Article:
Hello my fellow readers,
If you follow fashion closely or even if you don’t, you have most likely heard of the magical night called, the Met Gala. A yearly event at the Metropolitan Museum of Art, the Met Gala celebrates various themes that explore various aspects of fashion, which can also be related to history, technology, art, and architecture. The Met Gala celebrates and explores designers, as well as their exclusive creations, which are solely designed for the stars, which cover the carpet that magical night.
This year’s theme has held many visitors of the museum in a state of confusion, however, it’s a theme which-in my opinion- provided more room for creativity. Appropriately titled, “Manus x Machina,” the theme concentrates on two subjects: fashion and technology. When I was visiting the exhibit, a woman next to me was ecstatically stating how she’s about to see “some technology and some outfits” yet, Manus x Machina is much more than that. The focal point of the exhibition is on technology’s involvement in fashion; how has technology impacted the fashion world as it has developed and grown ever since. This idea of concentrating on the mixture of handcrafted hemming and machine-sewn details portrays a different perspective on technology and humanity. Rather than focusing on how machines might substitute human workforce, Manus x Machina displays that in fashion, you are not obligated to choose between humans and machines; an interpretation of both collides and creates magnificent masterpieces.
There are certain handcrafted details that cannot be replicated by machines, and there are certain machine-made details that might take a longer time and much more work might be required if made by hand. The peace established between machines and humans is expressed through designs of the most famous fashion houses, such as Alexander McQueen, Chanel, and Prada. At one glance, you might see petals cut by machines on a dress by Dior, however, as you get closer, you begin to witness the tiny details that have been individually attached by hand. On other works, one might see interesting patterns and acid-washed sequins, which were possible with the use of technology, yet the creative minds behind the process all belong to the humankind.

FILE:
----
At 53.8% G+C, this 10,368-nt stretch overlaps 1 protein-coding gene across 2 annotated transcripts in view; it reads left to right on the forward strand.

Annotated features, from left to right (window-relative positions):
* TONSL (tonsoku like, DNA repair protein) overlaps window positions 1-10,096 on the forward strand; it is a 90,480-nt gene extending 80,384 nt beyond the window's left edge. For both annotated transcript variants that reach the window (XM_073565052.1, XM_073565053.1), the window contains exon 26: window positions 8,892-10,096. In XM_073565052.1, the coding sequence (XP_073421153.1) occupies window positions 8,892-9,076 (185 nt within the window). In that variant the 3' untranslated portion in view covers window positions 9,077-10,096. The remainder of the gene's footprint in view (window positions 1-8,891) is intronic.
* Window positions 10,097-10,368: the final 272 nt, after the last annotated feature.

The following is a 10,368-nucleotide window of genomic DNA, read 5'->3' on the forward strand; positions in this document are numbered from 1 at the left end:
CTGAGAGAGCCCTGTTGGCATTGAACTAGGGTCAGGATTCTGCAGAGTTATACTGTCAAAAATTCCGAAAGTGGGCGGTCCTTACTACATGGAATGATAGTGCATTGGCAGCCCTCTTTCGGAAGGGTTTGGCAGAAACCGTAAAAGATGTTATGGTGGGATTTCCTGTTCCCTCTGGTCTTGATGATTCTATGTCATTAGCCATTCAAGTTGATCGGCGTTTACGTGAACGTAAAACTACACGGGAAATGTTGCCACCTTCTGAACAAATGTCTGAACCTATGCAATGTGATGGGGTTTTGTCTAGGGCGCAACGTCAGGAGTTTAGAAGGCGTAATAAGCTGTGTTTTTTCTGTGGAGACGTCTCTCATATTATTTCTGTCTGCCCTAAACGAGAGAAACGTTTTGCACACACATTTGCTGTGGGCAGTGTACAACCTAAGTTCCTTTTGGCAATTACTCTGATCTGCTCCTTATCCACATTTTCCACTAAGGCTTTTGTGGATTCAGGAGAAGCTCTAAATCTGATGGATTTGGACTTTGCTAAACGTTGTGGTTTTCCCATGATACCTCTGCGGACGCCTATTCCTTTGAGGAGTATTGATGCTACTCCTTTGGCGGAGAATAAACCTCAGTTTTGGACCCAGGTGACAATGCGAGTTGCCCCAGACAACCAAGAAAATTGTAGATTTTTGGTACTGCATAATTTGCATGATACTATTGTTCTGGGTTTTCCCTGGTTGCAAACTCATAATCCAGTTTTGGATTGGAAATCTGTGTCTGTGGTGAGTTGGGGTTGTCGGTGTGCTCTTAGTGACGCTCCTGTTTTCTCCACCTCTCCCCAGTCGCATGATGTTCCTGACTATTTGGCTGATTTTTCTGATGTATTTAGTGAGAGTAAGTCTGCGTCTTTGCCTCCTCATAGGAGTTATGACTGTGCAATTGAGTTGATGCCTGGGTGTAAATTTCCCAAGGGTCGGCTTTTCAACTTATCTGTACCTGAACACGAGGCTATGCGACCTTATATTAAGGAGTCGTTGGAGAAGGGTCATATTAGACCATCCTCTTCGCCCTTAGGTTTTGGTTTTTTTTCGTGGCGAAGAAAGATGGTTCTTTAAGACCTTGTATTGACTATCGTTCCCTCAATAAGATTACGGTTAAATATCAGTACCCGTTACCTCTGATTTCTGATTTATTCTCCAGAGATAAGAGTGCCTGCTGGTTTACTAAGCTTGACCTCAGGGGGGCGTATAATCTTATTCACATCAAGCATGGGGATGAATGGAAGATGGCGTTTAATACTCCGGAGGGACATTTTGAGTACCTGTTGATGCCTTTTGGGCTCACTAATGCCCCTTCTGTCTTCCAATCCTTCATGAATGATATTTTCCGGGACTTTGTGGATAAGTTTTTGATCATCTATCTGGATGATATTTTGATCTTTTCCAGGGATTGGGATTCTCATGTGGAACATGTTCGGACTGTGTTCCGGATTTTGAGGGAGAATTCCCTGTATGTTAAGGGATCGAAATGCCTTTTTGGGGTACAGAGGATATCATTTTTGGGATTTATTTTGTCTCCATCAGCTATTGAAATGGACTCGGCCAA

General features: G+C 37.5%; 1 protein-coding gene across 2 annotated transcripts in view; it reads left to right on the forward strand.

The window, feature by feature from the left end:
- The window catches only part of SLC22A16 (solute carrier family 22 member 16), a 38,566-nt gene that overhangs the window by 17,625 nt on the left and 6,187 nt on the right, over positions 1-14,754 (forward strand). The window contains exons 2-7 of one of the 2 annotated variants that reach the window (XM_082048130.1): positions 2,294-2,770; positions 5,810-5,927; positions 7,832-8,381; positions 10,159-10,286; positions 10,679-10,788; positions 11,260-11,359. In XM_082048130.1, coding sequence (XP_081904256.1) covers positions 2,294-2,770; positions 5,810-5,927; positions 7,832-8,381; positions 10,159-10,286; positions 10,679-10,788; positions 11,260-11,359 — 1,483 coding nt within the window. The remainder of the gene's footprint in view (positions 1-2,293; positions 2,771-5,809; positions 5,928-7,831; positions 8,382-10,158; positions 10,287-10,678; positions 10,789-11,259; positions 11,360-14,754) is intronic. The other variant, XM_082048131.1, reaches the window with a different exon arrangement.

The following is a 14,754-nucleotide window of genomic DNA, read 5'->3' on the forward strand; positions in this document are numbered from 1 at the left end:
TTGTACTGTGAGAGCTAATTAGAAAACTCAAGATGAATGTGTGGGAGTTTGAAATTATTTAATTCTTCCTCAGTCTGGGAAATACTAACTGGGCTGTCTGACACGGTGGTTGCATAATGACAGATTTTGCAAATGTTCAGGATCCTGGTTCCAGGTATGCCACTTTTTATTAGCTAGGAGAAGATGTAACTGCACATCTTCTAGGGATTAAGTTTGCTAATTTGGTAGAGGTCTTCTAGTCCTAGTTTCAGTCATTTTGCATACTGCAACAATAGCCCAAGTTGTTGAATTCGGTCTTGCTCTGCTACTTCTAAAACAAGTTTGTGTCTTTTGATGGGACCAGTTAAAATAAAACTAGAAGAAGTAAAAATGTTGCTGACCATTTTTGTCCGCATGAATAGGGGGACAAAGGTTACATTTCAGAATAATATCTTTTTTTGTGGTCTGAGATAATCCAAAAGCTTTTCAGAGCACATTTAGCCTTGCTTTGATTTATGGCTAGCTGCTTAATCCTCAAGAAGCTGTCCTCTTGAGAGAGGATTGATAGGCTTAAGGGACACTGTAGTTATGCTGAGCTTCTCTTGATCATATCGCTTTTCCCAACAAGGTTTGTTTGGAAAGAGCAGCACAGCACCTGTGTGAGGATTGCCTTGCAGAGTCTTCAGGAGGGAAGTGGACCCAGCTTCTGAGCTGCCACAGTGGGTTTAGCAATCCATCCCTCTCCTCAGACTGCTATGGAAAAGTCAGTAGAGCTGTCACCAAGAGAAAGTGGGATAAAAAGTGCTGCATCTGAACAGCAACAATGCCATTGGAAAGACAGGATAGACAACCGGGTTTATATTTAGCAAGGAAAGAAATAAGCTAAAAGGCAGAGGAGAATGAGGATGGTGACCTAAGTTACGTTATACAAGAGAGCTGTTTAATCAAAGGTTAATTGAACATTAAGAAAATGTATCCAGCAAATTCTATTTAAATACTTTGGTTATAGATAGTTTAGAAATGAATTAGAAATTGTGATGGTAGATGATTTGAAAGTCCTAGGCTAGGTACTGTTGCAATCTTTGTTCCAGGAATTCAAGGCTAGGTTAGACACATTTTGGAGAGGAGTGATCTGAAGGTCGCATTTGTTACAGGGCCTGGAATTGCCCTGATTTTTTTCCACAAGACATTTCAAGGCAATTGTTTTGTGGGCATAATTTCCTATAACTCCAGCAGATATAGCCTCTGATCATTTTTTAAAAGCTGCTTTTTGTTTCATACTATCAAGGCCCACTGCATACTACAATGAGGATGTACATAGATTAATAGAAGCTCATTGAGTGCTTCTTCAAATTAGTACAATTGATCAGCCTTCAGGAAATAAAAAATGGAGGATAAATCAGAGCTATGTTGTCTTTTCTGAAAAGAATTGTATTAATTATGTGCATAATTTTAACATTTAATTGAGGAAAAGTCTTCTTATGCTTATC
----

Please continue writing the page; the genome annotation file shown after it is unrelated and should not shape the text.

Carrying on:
At every fashion exhibit at the MET, gowns are usually displayed in a way that is accessible to the public, but at Manus x Machina, the fashion works of art were not just accessible; you were able to carefully observe the piece, from every single angle because there’s no glass barrier between the presented and the observer. The setup of the exhibit felt similar to the one from “Charles James: Beyond Fashion.” What was the most favorite part was the centerpiece dress, designed by one and only Karl Lagerfeld for the House of Chanel. As a visitor, you were capable of looking into the detail at the palm of your hand. Not only were you observing the pieces; you were mentally wearing them.
Manus x Machina maintained my fascination throughout the entire visit. From the center masterpiece to the gallery in which various types of machine and hand made design techniques were explained and displayed, Manus x Machina was worth more than just every penny. Incorporating many pieces from distinct time periods, as well as from a vast variety of designers, Manus x Machina reassures that there is no need to choose between machines and humans; peace is possible between both and when it occurs, the result is astonishing.
Photography by me.
Thank you for reading, and have a great day.
Sophia for Fashion Caption.